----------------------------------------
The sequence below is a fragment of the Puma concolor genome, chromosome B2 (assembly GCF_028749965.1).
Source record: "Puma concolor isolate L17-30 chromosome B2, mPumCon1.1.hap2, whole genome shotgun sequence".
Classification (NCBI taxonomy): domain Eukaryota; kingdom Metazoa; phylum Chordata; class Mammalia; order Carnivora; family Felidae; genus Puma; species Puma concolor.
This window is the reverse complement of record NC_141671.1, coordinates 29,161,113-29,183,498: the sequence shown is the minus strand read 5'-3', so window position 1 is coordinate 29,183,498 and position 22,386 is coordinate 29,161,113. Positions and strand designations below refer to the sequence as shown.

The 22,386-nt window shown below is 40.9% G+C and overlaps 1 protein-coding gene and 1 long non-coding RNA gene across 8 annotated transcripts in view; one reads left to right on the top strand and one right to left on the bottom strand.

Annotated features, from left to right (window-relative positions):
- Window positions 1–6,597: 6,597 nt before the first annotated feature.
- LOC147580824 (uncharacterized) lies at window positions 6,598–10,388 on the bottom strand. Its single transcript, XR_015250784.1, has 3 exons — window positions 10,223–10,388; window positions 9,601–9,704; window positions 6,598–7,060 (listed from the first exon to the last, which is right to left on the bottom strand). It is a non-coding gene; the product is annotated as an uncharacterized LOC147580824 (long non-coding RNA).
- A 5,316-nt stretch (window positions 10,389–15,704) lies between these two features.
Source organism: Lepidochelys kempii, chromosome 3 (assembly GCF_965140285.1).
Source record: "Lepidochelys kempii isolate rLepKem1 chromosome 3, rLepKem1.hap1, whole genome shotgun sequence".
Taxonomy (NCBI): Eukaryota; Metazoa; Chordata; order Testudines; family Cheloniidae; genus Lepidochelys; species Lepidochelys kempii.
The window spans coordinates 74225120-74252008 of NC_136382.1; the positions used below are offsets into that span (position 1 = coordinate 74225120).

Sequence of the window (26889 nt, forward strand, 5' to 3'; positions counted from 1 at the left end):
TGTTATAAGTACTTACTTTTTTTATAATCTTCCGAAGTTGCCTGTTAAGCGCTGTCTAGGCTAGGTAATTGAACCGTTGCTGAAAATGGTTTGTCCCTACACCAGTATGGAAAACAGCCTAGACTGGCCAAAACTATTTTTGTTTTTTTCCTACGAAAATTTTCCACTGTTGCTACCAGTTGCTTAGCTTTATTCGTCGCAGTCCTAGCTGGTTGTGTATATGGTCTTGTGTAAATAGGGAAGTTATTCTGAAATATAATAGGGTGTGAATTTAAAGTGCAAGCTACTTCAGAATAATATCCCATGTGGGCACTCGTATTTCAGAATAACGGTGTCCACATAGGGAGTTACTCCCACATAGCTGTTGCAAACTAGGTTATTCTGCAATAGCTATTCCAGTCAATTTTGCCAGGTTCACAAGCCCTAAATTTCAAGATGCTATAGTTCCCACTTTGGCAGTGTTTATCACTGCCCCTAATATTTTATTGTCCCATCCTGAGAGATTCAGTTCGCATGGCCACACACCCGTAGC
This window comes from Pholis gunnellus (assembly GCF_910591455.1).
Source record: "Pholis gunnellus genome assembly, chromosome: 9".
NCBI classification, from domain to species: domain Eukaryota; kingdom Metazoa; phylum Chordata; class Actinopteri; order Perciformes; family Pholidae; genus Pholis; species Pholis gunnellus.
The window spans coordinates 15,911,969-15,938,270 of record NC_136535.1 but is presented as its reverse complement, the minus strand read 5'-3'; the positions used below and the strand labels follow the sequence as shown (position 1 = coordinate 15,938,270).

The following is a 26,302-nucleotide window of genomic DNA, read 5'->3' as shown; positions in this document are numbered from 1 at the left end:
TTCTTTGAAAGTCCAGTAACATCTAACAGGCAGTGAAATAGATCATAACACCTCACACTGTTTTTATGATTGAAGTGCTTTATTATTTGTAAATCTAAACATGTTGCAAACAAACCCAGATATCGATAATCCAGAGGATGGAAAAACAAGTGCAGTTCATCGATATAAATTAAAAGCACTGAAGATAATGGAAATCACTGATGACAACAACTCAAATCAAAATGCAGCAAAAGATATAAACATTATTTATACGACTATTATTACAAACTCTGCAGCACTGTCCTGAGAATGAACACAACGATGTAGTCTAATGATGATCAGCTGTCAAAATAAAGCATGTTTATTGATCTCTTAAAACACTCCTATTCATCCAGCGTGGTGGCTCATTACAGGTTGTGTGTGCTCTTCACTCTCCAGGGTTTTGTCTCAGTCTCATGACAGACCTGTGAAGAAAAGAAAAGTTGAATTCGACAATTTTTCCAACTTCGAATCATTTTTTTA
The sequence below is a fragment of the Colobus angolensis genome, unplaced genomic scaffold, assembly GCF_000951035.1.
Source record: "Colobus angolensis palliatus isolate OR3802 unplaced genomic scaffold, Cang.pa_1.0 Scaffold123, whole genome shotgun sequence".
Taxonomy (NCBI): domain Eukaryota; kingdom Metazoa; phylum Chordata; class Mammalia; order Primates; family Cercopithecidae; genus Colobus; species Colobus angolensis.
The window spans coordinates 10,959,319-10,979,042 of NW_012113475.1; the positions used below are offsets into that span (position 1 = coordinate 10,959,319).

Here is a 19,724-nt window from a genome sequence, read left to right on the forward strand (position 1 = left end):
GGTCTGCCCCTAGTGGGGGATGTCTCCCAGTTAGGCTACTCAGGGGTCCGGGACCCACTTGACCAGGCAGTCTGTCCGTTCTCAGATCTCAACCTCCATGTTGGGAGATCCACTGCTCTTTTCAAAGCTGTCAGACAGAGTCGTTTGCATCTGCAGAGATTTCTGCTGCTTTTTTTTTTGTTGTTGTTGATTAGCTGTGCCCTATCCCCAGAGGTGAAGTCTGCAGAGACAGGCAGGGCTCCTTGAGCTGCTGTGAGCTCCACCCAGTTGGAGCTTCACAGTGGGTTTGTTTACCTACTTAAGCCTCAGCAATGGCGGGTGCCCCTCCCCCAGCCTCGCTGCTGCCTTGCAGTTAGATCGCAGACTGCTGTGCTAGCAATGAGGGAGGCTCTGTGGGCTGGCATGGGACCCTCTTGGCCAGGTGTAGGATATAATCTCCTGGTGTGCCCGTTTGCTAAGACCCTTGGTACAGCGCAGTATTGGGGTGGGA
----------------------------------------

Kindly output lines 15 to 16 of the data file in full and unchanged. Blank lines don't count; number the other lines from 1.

TGTTATAAGTACTTACTTTTTTTATAATCTTCCGAAGTTGCCTGTTAAGCGCTGTCTAGGCTAGGTAATTGAACCGTTGCTGAAAATGGTTTGTCCCTACACCAGTATGGAAAACAGCCTAGACTGGCCAAAACTATTTTTGTTTTTTTCCTACGAAAATTTTCCACTGTTGCTACCAGTTGCTTAGCTTTATTCGTCGCAGTCCTAGCTGGTTGTGTATATGGTCTTGTGTAAATAGGGAAGTTATTCTGAAATATAATAGGGTGTGAATTTAAAGTGCAAGCTACTTCAGAATAATATCCCATGTGGGCACTCGTATTTCAGAATAACGGTGTCCACATAGGGAGTTACTCCCACATAGCTGTTGCAAACTAGGTTATTCTGCAATAGCTATTCCAGTCAATTTTGCCAGGTTCACAAGCCCTAAATTTCAAGATGCTATAGTTCCCACTTTGGCAGTGTTTATCACTGCCCCTAATATTTTATTGTCCCATCCTGAGAGATTCAGTTCGCATGGCCACACACCCGTAGC
This window comes from Pholis gunnellus (assembly GCF_910591455.1).